There are several ways to measure target behaviors. Behavior analysts will choose the simplest strategy for caregivers to use and focus on measures that will produce the best information.
Here are the most common measurement strategies behavior analysts ask caregivers to use:
- Frequency: Behavior analysts may ask caregivers to count the number of times a target behavior occurs during an hour, during a specific routine (dinner, grooming), or throughout an entire day. We want to know “how many.” For example, we may ask a caregiver to record the number of times a patient becomes aggressive.
- Duration: We may ask that caregivers record how long a target behavior lasts. Behavior analysts want to know when the behavior started and when it ended. We may ask that you keep track of the number of minutes or even hours that the target behavior occurred. For example, we may ask a caregiver to record how long a patient cries.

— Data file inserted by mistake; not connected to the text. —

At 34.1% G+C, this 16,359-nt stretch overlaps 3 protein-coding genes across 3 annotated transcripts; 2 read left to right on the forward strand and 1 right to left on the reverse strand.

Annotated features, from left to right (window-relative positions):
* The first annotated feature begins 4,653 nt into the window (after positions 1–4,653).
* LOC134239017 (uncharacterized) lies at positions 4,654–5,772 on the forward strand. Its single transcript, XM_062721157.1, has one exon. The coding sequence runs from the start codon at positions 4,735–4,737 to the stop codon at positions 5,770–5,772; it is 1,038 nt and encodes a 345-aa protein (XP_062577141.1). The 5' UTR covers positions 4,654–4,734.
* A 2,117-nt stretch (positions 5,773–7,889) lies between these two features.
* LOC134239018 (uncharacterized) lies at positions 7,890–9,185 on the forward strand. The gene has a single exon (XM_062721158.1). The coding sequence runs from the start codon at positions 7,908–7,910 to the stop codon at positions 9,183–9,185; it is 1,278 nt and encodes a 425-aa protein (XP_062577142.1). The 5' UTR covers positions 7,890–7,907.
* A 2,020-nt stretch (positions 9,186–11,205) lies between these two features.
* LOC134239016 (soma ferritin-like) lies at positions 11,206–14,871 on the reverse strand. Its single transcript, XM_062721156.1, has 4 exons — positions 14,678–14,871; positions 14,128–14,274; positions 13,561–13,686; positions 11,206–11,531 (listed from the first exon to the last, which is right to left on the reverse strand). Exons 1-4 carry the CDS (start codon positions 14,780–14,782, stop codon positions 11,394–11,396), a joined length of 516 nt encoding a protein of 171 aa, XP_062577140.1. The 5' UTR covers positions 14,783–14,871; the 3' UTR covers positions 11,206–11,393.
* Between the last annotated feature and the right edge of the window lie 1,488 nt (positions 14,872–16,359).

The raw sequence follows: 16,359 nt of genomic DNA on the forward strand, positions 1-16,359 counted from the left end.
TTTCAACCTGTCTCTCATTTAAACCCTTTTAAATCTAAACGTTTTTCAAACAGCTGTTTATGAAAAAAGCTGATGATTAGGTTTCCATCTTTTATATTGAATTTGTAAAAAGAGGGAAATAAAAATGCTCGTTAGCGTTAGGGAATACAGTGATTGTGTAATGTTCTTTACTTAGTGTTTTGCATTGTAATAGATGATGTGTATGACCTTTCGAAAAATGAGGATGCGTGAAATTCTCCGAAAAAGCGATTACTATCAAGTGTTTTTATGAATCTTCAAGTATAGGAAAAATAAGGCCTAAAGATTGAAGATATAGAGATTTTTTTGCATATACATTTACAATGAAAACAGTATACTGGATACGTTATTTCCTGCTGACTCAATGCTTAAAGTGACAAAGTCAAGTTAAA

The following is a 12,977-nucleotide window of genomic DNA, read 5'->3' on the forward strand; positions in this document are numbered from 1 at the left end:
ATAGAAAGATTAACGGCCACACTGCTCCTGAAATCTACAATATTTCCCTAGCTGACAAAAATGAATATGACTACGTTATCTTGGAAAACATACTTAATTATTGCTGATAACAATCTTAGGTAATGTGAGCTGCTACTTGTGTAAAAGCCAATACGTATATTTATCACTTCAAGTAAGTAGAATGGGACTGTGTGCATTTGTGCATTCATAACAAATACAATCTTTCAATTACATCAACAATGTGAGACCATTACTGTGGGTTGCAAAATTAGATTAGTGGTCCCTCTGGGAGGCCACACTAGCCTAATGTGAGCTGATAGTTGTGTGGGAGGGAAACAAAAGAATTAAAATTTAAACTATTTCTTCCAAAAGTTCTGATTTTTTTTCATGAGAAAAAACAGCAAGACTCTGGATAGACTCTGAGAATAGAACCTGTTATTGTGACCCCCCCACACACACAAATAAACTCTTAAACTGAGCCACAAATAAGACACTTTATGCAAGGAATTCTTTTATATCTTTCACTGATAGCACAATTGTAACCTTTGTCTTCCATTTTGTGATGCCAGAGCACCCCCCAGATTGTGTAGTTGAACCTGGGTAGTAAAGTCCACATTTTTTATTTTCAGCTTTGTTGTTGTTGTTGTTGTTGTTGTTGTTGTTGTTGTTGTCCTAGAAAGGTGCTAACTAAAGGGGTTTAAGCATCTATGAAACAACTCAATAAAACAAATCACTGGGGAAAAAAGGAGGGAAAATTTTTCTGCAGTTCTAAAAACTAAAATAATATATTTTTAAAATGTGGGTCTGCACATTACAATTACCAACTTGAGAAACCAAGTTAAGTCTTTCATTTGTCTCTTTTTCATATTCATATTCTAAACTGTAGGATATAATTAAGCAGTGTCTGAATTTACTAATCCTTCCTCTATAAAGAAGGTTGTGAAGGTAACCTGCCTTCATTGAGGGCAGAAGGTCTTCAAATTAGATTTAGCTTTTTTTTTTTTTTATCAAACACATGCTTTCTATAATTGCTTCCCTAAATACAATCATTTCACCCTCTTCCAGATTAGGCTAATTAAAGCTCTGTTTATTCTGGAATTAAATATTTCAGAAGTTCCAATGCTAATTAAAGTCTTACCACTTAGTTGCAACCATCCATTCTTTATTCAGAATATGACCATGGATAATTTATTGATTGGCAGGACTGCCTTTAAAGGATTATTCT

- Time-Sampling: Behavior analysts may ask that caregivers record if a target behavior occurred after a certain period of time or at a certain time of day. We may ask a caregiver to record if a target behavior occurred or did not every 10 minutes during dinner. For example, score yes or no if the patient cursed between 7:00-7:10pm, 7:10-7:20pm, and 7:20-7:30pm. Or, we may ask a caregiver to record if a behavior occurred at the top of each hour. For example, score yes or no if the patient wandered at 8am, 9am, 10am, etc.
Behavior analysts will train caregivers to use special recording sheets to keep track of target behaviors. We ask that caregivers fill them out throughout the day or at the end of the day. Each recording sheet will be individualized to the patient’s needs and caregiver’s availability.
Behavior analysts do not want to burden caregivers with paperwork, so we work hard to choose the simplest strategies that produce the best information.